Some of you reading this – through a variety of different channels – might be previously familiar with the work I've done with Beer Bowl, a group dedicated to the pursuit of finding the best beer available. Last year, Beer Bowl saw some explosive growth with the addition to it’s website of an automated way to view and add ratings for each beer by the users themselves. This led to people knowing exactly what they’ve previously rated and what’s still on their list to try.

Feedback was positive across the board, but it did raise the question, "can you make a mobile app?" This year, the answer to that question is yes. This is the first in a several-part series covering the process of designing an app for Beer Bowl that allows users to view, rate, and browse ratings and standings through a browser-based app.

In this post, I'm going to talk briefly about the wireframes that I've created over the past several weeks for the app. As this is the first complex, dedicated mobile piece I’ve worked with (beyond building responsive design into a variety of websites), there’s a fair number of new interaction issues that I dealt with as the process. I started out by re-watching Sarah Parmenter's talk from last November's Future of Web Design conference in NYC, which deals with designing iOS interfaces. Since the app is browser based, it will work in both mobile Safari and on Android devices, but I based the wireframes on the iOS style. When we prototype the html template, we’ll test and revise any necessary interactions on Android that don’t make visually align with that interface.

One of the big transitions for me in this process was work with elements that scroll within the screen space. Because I'm working to replicate the interactions of a native app as much as possible, I worked to make sure that persistent elements across the interface would remain in place, while internal content scrolled as necessary. In addition, because the app is web based, I wanted to make sure that the speed with which the users can interact wasn't restrictive. Keeping in mind the Joomla! framework that the site will be working with, I designed an interface that will allow users to switch between views in much the same way that a native app would function, while requiring very little data beyond the initial page load. Only on submission of a new rating would the app need to submit data, and redirect the user to a reloaded version of the page.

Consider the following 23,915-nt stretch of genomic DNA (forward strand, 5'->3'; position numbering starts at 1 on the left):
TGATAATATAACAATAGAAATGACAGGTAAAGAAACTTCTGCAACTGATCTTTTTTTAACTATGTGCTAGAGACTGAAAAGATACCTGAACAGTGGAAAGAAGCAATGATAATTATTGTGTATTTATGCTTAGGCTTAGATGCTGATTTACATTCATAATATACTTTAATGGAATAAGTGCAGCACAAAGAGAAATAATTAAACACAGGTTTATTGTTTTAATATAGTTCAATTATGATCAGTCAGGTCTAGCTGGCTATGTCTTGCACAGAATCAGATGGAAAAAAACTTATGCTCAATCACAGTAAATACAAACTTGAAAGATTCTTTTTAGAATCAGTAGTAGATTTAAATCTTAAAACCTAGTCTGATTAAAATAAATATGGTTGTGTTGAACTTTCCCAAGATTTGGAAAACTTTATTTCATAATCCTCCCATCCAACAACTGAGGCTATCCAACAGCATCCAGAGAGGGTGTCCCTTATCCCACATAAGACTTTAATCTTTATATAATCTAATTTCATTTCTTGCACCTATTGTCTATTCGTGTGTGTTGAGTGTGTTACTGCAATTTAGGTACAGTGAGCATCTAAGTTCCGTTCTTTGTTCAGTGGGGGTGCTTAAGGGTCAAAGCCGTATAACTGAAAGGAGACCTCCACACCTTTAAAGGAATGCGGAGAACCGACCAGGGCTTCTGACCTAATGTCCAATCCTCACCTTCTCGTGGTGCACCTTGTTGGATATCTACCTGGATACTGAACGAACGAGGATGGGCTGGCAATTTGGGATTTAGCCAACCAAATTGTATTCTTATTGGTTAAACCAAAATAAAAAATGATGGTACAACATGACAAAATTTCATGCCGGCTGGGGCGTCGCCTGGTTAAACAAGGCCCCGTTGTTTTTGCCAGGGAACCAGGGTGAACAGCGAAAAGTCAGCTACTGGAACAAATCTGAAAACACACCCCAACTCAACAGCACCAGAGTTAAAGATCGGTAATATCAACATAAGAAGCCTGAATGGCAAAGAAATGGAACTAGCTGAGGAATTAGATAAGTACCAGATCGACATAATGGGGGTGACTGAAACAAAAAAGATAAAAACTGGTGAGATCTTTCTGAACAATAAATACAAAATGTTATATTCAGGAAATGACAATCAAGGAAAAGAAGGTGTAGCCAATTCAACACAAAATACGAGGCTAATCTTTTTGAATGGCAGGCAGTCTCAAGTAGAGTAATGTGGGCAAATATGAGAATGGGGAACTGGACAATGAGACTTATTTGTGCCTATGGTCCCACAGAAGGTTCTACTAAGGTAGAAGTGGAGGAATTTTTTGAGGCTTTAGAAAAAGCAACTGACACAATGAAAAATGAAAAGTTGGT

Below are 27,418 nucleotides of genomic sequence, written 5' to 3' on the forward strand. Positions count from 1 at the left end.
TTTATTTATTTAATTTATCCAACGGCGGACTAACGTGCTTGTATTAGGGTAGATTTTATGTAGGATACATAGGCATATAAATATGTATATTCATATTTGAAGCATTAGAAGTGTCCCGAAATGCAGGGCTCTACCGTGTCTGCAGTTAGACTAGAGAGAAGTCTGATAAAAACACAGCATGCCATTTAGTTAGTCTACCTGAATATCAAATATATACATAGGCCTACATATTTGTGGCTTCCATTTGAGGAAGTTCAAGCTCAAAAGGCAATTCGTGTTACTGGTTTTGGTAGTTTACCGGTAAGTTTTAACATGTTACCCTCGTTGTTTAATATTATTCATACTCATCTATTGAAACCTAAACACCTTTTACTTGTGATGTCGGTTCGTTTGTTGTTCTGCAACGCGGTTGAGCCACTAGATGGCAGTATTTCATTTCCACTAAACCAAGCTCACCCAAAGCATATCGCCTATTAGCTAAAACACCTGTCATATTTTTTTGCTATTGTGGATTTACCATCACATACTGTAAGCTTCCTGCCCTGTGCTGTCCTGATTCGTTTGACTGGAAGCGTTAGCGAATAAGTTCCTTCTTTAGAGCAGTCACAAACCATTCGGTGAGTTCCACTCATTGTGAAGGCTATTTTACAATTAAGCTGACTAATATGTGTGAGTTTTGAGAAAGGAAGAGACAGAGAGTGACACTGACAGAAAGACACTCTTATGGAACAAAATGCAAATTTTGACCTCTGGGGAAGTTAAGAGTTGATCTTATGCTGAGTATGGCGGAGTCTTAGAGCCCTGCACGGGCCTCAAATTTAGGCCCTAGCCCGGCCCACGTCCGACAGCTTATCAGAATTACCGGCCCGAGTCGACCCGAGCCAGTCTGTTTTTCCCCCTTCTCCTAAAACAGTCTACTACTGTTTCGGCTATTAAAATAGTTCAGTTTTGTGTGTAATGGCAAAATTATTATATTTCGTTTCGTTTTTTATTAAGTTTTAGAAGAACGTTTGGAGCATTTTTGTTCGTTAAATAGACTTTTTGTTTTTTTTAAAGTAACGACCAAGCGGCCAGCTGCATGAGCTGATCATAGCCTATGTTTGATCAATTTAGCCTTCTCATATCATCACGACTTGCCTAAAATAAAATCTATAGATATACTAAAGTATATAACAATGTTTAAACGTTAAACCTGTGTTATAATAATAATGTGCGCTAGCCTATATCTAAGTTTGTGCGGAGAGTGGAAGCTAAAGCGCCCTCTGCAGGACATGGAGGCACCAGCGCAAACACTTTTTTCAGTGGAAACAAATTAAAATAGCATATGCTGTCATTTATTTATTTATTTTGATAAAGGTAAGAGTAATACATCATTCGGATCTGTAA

As we move into the visual identity portion of the app design and later into initial prototyping, we'll see what areas of the wireframes might need to be tweaked. As they sit, they accomplish the primary goal of the web app: allow users to submit ratings from their smart phones as they are tasting beer, when their impressions are still as fresh as their suds.